Freely expressing one’s outlook on nature,
the woodcarver whittles the grain,
and the wood-burner works with the burnt remains.
A hobby, a passion, a profession for some:
a muse with a paintbrush or a soldering iron rod.
Inspirations come in droves:
there’s no shortage to the flow.
Blessed with visions and insights galore,
innovative concepts burst forth from the core.
Hypnotic dance of flames between the artist and her tools:
when all is stained and done,
his ego is gone.
The process has ended, and the artist lets go:
stylized creatures become accent decor
hoping they’re stored
inside your sacred home.
Elements of energy
in a constant state of flux –
interacting and boldly merging –
creative journeys bestow
an exhilarating rush.
Illusion of movement created in wood –
Divine spark etched in bark.
Timeless stories preserved for all time…
Spirit of wood:
Mother Nature carries
the artist’s heart.
“The Spirit of Wood” Art Exhibit, featuring exquisite artwork in wood and other media honoring the spiritual aspects of wood, will run April 22 – 30, 2010. This wonderful show includes the work of more than 10 local artists capturing the essence of trees, forests, nature spirits, and the relationship of wood to human life, as well as the spiritual meaning of wood in various cultures. The Opening Reception will be held on Thursday, April 22, 6 – 10 p.m. Singer-sound healer Louise Cloutier will present songs about wood that are channeled from the artwork itself, Sayre Vickers will give Rune readings, and MaryAnn Bennett Rosberg will give a presentation on the Celtic Ogham Tree Alphabet.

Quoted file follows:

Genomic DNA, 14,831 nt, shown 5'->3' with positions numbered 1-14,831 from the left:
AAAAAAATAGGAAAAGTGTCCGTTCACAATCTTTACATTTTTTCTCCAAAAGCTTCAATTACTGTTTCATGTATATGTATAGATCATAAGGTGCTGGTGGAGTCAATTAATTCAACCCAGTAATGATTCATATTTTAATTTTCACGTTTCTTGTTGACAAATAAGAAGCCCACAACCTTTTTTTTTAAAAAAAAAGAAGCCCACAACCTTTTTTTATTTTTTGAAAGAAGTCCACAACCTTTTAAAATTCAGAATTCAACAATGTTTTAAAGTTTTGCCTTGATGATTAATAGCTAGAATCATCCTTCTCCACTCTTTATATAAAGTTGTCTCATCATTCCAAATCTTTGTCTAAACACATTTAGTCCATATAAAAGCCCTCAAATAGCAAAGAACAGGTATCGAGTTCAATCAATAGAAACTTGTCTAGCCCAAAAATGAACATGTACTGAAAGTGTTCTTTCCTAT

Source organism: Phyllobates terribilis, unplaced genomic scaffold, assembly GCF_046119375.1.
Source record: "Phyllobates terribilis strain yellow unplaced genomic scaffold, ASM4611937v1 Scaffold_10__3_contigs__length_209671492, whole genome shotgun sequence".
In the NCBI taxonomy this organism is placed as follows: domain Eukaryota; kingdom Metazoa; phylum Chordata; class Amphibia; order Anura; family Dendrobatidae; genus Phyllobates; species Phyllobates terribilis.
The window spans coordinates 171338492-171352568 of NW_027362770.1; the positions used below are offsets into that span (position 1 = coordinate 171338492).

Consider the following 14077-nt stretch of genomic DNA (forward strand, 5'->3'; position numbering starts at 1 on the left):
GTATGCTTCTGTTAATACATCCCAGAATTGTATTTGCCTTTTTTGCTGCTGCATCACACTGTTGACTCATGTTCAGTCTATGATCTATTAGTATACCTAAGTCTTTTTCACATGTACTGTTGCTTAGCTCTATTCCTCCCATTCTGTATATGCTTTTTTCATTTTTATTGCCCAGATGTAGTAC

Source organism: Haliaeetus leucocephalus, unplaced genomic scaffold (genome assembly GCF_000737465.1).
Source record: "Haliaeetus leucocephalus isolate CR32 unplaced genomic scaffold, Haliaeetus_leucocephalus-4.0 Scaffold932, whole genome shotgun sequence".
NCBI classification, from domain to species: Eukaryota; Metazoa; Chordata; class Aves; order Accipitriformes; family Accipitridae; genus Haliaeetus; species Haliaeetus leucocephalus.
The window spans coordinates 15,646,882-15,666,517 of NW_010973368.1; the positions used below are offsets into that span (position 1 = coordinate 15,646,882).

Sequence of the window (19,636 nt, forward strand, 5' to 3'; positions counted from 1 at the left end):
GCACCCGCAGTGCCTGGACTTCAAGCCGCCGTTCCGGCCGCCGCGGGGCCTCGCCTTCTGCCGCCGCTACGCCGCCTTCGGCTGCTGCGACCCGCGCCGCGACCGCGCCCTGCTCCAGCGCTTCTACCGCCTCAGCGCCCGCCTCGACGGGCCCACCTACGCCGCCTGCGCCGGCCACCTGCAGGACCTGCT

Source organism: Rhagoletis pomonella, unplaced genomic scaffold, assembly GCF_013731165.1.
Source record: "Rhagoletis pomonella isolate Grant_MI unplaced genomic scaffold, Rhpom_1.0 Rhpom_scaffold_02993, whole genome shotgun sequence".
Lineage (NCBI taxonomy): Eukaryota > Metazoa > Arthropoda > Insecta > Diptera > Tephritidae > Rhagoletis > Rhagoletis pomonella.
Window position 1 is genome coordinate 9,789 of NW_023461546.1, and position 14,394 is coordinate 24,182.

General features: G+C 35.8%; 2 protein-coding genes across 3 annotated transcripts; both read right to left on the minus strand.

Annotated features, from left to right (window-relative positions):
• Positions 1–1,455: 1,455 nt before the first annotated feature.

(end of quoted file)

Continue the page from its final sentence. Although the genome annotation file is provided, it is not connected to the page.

Artists who inspired the poem:
As a third generation artist, Sharon grew up around a variety of art materials, tools, and the encouragement that have been instrumental to her development. After completing studies in commercial art, fine art, and photography, Sharon worked as a graphic designer in the family business. Her oil painting, watercolors, and pyrographs have won numerous awards and have been represented by galleries throughout the Chicago area. Since 1988, she has taught art both at the adult and children’s levels. During the last nine years, she has devoted herself exclusively to Pyrography, developing her own unique style, based on classical art principles, in order to render a realistic image steeped in emotion. Her passion lies not only in creating art, but also in sharing what she learns and inspiring others to join her in the exciting journey that this art form provides.